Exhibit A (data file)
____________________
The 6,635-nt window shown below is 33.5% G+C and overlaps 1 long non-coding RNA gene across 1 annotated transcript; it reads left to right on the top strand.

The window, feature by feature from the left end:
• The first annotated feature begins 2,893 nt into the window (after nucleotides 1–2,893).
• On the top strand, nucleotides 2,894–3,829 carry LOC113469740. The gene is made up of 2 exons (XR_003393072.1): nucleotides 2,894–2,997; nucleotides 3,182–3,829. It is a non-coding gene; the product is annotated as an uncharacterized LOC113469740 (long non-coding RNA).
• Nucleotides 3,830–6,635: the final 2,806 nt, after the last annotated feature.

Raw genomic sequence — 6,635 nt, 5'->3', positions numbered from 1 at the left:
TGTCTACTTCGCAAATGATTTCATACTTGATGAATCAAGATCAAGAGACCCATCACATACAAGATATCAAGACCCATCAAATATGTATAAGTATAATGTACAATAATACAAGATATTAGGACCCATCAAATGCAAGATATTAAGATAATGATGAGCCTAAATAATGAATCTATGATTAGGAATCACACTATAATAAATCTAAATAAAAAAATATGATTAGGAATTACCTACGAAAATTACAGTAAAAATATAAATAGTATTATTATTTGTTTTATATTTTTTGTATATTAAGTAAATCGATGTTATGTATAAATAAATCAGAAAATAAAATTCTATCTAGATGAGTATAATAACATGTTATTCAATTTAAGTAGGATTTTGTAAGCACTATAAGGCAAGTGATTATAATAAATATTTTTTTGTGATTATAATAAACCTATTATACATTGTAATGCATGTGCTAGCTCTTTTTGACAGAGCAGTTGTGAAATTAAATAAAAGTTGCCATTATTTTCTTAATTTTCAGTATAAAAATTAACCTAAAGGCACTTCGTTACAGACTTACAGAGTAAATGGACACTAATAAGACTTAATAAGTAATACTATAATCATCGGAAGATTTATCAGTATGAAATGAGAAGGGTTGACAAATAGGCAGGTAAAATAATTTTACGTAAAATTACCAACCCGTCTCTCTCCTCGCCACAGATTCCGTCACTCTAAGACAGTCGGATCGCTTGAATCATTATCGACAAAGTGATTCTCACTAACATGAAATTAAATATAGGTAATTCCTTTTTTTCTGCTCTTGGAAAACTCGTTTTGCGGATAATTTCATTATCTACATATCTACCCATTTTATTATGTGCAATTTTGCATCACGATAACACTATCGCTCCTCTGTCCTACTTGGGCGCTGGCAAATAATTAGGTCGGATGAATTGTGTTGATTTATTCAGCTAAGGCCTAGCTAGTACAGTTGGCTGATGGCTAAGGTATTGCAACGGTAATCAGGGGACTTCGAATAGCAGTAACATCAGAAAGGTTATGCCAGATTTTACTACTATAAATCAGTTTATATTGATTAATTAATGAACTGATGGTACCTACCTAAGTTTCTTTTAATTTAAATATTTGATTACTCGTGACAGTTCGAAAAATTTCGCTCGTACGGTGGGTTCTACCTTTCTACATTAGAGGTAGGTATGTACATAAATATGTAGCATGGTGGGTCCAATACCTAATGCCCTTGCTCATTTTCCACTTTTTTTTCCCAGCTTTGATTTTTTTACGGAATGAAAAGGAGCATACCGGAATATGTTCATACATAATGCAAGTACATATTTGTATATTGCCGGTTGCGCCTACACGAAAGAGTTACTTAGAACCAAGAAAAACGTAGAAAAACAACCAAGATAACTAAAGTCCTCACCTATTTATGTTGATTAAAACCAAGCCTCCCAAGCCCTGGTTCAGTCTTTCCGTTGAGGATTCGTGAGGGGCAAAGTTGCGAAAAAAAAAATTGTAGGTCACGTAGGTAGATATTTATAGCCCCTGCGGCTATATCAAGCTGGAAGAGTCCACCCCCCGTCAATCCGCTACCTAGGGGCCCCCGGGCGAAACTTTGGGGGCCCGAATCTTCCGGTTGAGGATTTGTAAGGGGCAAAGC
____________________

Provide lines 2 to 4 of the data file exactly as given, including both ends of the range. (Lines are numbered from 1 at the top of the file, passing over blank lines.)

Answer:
The window, feature by feature from the left end:
• The first annotated feature begins 2,893 nt into the window (after nucleotides 1–2,893).
• On the top strand, nucleotides 2,894–3,829 carry LOC113469740. The gene is made up of 2 exons (XR_003393072.1): nucleotides 2,894–2,997; nucleotides 3,182–3,829. It is a non-coding gene; the product is annotated as an uncharacterized LOC113469740 (long non-coding RNA).